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...the old department store...
Posted by harryb on 12 Nov 2003, 10:46 a.m.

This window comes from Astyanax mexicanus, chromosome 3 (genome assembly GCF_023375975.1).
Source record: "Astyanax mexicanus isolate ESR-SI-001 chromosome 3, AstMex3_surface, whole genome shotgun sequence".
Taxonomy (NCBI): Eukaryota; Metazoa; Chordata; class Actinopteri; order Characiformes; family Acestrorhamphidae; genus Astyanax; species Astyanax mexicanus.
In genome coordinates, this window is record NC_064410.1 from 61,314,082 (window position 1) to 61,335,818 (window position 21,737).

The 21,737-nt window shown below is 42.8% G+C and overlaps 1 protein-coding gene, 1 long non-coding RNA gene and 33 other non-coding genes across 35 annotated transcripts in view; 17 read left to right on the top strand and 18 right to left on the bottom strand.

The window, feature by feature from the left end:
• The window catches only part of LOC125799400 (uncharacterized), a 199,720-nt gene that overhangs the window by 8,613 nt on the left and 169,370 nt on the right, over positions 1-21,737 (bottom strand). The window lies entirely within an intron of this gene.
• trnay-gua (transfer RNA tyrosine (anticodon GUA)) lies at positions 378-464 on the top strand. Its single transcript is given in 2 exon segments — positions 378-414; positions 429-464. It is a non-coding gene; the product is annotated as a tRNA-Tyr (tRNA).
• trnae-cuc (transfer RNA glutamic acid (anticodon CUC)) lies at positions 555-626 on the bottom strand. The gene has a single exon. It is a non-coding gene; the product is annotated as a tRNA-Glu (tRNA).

In the days of the Commodore Pet and other symbols of that era, I recall walking through the calculator and computer section of Melbourne's (Australia) largest store where they had an array of calculators on display. I was about 11 at the time and already had a sizeable collection of calculators at home including Casio, Hanimex, Sharp, etc. My mother (god bless her, we were not particularly well off) did the best she could to fund my hobby which began at age 9 when I first layed eyes on my uncle's calculator with its glowing blue digits. My first purchase of a programmable was from this store and it was the TI57. Programming was a whole new world, and with the wonderful manual that came with it as well as another manual based on this calculator I purchased a Tandy Electronics store I was able to explore the worlds of relativity (Einstein's twin paradox), balancing stoichiometric equations, Avogardo's number, using the trapezoidal rule to calculate the area under a curve (before I even knew about integral calculus), etc. It was amazing. Soon after this store brought new models in. These included the best from TI including the TI58C and the TI59 as well as the HP67 and HP97. I remember somehow convincing my mother to buy the TI58C. Wow - now this machine had constant memory and preprogrammed module libraries. You could buy libraries for every area conceivable! I recall my best friend, Joseph, purchased a HP33E (not the C believe it or not!) to maintain his _individuality_ . One thing I can't forget, was that despite the many obviously superior aspects of my super TI58C over his HP33E (many more functions, more programming steps, constant memory and library modules) there was something about his calculator that I secretly loved. I would never admit it though - but I would constantly visit the department store and ask to have a play (they allowed me by now since I had already purchased 2 very expensive models from them). It was the only way for me to satisfy my "fetish" without letting on to my best friend how envious I was of his calculator. After much badgering by me he upgraded to a HP34C (which had a built in SOLVE function - a numeric integration algorithm). Internally I was fuming but we both knew I still had the superior calculator. What it was about these HP's? Was it the shape of the keys? The solid feel of the instrument? The RPN (which I still had not bothered to understand)? The shape of characters on the display? The tactile feedback? The incredible manuals that told a story with each operational paradigm? In the meanwhile being the geek that I was, I used to read the monthly Scientific American and Omni, and lo and behold I saw this advertisement one day. The HP41C. It was alphanumeric - you could actually enter characters on screen - the programming possibilites seemed endless (remember when the best you could do prior to this was enter 0.7734 and turn the calculator upside down (hELL0)). I had to save for 8 months. Every week I dilligently went to the department stote and paid off $5 or $10 or whatever I could afford, until the magic day that I picked it up. I did not sleep for over 36 hours when I went home. I read the manual from cover to cover many times, performing every example. I proudly attached it to my belt and carried it with me wherever I went. On the day it got stolen at school, the shy, insecure ectomorphic 14 year old (me) stopped the entire school and made sure no-one went home until everyones lockers and schoolbags were searched. I don't know how I pulled that off but I must have been pretty convincing to the headmistress. It was found about half an hour later in an abandoned locker. I eventually purhased the card reader and the optical wand, as well as a memory module. The printer and storage unit always seemed to elude my pocket. Later on I upgraded to the 41CX. My friend Joseph, always the individualist had to get himself a HP67. My obcession with these computational devices peaked when 20 years later I purchased a second hand Silicon Graphics Onyx IR for about $120,000. I still love this technology, and I'm sure it was thanks to these calculators that I broke high school applied math and university quantum physics exam record - by having my mind opened to the wonderful world of math via these instruments. I have tried to instill the same fascination to my young daughter, but to no avail, despite a natural ability in math. I will be forever grateful to those calculators, especially the 41.
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